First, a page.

Sweatshops Help the Destitute
Updated: Dec 26, 2022
Sweatshops may not be the evil spawns of capitalism that people make them out to be; instead, they are economically beneficial to the global economy because they provide opportunities for advancement. Factory owners in developing countries offer an alternative to more grueling tasks, leaving the workers better off. In developed countries, the use of sweatshop labor boosts the standard of living by making products more accessible and affordable to domestic buyers.
Many people villainize sweatshops for their exploitative and unethical nature, which is one of the main reasons that they decide to protest against certain companies. However, they also fail to consider the extent to which these businesses take control over working conditions. Fashion Nova—a company receiving backlash for its use of sweatshops—works with hundreds of manufacturers, but it does not control the wages the individual vendors dole out. The general public is not well-informed enough about sweatshops to judge the implications holistically. From a moral standpoint, this labor is suboptimal. On the other hand, in what Claude-Frédéric Bastiat would call an unseen effect, developing countries get the chance to advance and modernize.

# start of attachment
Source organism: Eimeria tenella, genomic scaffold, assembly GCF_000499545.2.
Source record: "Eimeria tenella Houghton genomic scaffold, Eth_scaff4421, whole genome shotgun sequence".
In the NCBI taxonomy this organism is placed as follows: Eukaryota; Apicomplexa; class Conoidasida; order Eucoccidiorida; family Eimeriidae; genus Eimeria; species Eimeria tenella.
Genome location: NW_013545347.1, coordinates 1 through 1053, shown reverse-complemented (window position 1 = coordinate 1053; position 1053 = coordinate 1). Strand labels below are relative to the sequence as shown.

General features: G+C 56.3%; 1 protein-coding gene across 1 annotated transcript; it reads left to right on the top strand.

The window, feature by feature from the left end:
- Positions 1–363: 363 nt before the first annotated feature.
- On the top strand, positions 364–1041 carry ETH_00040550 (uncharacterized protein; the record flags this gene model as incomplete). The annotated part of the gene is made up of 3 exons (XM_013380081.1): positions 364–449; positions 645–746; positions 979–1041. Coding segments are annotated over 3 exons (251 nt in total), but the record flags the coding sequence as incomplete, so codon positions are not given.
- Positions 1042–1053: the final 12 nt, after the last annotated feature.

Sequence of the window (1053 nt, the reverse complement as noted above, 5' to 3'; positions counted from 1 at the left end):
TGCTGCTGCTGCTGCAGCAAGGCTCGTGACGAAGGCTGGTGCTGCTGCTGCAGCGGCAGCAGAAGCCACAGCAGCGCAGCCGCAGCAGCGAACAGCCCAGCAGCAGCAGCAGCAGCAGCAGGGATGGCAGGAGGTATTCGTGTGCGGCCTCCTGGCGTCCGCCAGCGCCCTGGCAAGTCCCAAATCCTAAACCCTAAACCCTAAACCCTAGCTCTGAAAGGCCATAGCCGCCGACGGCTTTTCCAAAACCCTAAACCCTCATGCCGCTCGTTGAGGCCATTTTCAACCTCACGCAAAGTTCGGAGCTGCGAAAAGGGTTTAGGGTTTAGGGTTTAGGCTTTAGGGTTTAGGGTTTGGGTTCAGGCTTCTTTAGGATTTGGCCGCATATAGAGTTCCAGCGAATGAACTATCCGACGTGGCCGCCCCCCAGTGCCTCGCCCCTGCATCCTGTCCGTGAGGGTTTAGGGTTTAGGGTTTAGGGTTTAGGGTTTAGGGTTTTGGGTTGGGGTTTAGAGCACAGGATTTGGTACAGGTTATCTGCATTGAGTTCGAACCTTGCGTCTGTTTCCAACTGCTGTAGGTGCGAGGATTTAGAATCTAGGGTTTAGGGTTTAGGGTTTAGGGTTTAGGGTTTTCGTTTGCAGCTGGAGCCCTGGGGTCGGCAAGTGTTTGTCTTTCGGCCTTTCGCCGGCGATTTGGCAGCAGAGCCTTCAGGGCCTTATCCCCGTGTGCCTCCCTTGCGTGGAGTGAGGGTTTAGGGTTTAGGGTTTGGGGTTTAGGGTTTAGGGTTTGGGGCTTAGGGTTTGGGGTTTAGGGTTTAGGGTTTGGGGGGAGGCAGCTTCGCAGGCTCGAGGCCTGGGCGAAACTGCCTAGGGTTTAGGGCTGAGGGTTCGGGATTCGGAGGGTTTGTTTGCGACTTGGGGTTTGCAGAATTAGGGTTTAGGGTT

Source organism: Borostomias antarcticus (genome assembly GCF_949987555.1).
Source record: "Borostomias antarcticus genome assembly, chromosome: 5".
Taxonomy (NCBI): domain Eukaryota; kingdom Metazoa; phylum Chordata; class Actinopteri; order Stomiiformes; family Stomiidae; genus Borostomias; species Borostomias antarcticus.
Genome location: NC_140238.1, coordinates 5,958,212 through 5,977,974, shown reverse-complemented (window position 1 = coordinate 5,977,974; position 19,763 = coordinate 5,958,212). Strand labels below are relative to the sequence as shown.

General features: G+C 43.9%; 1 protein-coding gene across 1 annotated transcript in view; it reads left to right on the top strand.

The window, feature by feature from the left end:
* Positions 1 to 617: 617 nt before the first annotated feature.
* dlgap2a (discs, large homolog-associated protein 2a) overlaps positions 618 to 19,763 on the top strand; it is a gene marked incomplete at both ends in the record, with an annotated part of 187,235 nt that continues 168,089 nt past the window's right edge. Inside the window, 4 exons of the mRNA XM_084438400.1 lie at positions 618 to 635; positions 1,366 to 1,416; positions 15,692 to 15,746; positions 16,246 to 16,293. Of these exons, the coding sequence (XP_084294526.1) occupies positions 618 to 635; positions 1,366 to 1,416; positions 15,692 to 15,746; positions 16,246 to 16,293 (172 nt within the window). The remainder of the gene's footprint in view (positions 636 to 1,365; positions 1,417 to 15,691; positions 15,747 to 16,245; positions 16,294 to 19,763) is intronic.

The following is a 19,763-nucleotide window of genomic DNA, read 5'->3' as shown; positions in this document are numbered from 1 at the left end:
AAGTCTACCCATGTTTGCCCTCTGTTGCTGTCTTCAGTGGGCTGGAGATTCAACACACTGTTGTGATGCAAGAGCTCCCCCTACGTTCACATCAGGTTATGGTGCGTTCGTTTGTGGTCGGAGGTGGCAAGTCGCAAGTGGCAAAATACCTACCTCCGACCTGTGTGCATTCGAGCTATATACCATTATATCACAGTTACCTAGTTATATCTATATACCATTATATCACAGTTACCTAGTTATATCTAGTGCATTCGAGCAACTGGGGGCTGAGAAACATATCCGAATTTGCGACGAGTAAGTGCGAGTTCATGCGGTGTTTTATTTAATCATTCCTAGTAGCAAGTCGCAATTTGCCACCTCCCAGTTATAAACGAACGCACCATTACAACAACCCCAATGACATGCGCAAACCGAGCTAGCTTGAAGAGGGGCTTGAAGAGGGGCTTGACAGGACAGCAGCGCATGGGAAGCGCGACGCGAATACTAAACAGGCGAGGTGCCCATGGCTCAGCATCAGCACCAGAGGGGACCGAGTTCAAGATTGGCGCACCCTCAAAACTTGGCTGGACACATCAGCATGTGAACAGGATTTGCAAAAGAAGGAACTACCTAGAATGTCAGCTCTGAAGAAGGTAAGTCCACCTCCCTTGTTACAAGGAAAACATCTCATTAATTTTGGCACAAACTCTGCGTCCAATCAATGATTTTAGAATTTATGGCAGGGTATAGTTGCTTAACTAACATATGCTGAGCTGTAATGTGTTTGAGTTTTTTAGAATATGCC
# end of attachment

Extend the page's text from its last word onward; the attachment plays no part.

Sweatshops serve as a crucial alternative for people in third-world countries where the other choices include working in agriculture or rag-picking. When weighing the options, sweatshops offer better conditions: these workers generally receive better pay and have lower injury rates, indicating that this labor is relatively safer than the alternatives. In many of these low-income countries, the majority of people live off less than $2 a day, while the sweatshop laborers in the same countries make earnings above this line. What is important to note is that most workers voluntarily seek jobs in sweatshops. These people recognize the value in doing so; they can acquire financial benefits and advantages over others facing poverty, unemployment, and those earning less while doing exhausting tasks. Although their options are limited due to the looming threat of poverty, they choose to work in these conditions - because sweatshop labor is the best viable option for them.
Anti-sweatshop campaigners all point to the same moral argument: these factories are unethical because of the long working hours and desperately-inadequate wages. However, they do not understand that many of these developing countries’ workers seek better earnings and conditions in the very places that are bombarded with ignorant criticism. It is unreasonable to compare these factories to the status quo and morals of the west. Instead, they need to acknowledge what few options the people in third-world countries have and how sweatshop labor offers them a way out of poverty.
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